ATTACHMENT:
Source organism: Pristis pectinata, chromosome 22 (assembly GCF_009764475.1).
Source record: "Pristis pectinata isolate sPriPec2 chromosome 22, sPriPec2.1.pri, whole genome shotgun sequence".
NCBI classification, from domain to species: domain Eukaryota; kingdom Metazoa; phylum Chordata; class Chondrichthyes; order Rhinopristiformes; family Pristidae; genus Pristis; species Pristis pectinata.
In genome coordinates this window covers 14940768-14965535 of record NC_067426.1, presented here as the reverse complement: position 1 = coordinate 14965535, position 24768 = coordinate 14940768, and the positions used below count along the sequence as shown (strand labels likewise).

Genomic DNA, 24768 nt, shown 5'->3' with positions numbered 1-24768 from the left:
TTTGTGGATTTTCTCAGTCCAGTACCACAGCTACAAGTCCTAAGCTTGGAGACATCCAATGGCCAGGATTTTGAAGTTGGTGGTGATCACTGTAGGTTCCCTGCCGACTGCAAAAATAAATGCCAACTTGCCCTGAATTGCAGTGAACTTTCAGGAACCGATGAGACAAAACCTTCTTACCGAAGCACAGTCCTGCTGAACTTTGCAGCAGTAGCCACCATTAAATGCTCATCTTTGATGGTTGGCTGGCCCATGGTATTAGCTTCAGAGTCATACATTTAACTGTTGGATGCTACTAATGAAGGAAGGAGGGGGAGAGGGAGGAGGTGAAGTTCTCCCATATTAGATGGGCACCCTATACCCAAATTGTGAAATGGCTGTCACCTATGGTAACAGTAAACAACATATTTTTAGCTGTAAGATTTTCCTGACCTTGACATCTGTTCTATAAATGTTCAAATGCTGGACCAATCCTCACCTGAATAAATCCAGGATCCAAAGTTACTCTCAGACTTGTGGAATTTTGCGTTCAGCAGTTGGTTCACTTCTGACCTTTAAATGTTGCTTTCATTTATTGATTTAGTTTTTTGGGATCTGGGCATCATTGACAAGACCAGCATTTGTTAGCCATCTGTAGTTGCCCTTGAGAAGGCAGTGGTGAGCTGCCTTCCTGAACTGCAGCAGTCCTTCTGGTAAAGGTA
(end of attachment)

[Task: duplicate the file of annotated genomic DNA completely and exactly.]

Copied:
Source organism: Pristis pectinata, chromosome 22 (assembly GCF_009764475.1).
Source record: "Pristis pectinata isolate sPriPec2 chromosome 22, sPriPec2.1.pri, whole genome shotgun sequence".
NCBI classification, from domain to species: domain Eukaryota; kingdom Metazoa; phylum Chordata; class Chondrichthyes; order Rhinopristiformes; family Pristidae; genus Pristis; species Pristis pectinata.
In genome coordinates this window covers 14940768-14965535 of record NC_067426.1, presented here as the reverse complement: position 1 = coordinate 14965535, position 24768 = coordinate 14940768, and the positions used below count along the sequence as shown (strand labels likewise).

Genomic DNA, 24768 nt, shown 5'->3' with positions numbered 1-24768 from the left:
TTTGTGGATTTTCTCAGTCCAGTACCACAGCTACAAGTCCTAAGCTTGGAGACATCCAATGGCCAGGATTTTGAAGTTGGTGGTGATCACTGTAGGTTCCCTGCCGACTGCAAAAATAAATGCCAACTTGCCCTGAATTGCAGTGAACTTTCAGGAACCGATGAGACAAAACCTTCTTACCGAAGCACAGTCCTGCTGAACTTTGCAGCAGTAGCCACCATTAAATGCTCATCTTTGATGGTTGGCTGGCCCATGGTATTAGCTTCAGAGTCATACATTTAACTGTTGGATGCTACTAATGAAGGAAGGAGGGGGAGAGGGAGGAGGTGAAGTTCTCCCATATTAGATGGGCACCCTATACCCAAATTGTGAAATGGCTGTCACCTATGGTAACAGTAAACAACATATTTTTAGCTGTAAGATTTTCCTGACCTTGACATCTGTTCTATAAATGTTCAAATGCTGGACCAATCCTCACCTGAATAAATCCAGGATCCAAAGTTACTCTCAGACTTGTGGAATTTTGCGTTCAGCAGTTGGTTCACTTCTGACCTTTAAATGTTGCTTTCATTTATTGATTTAGTTTTTTGGGATCTGGGCATCATTGACAAGACCAGCATTTGTTAGCCATCTGTAGTTGCCCTTGAGAAGGCAGTGGTGAGCTGCCTTCCTGAACTGCAGCAGTCCTTCTGGTAAAGGTA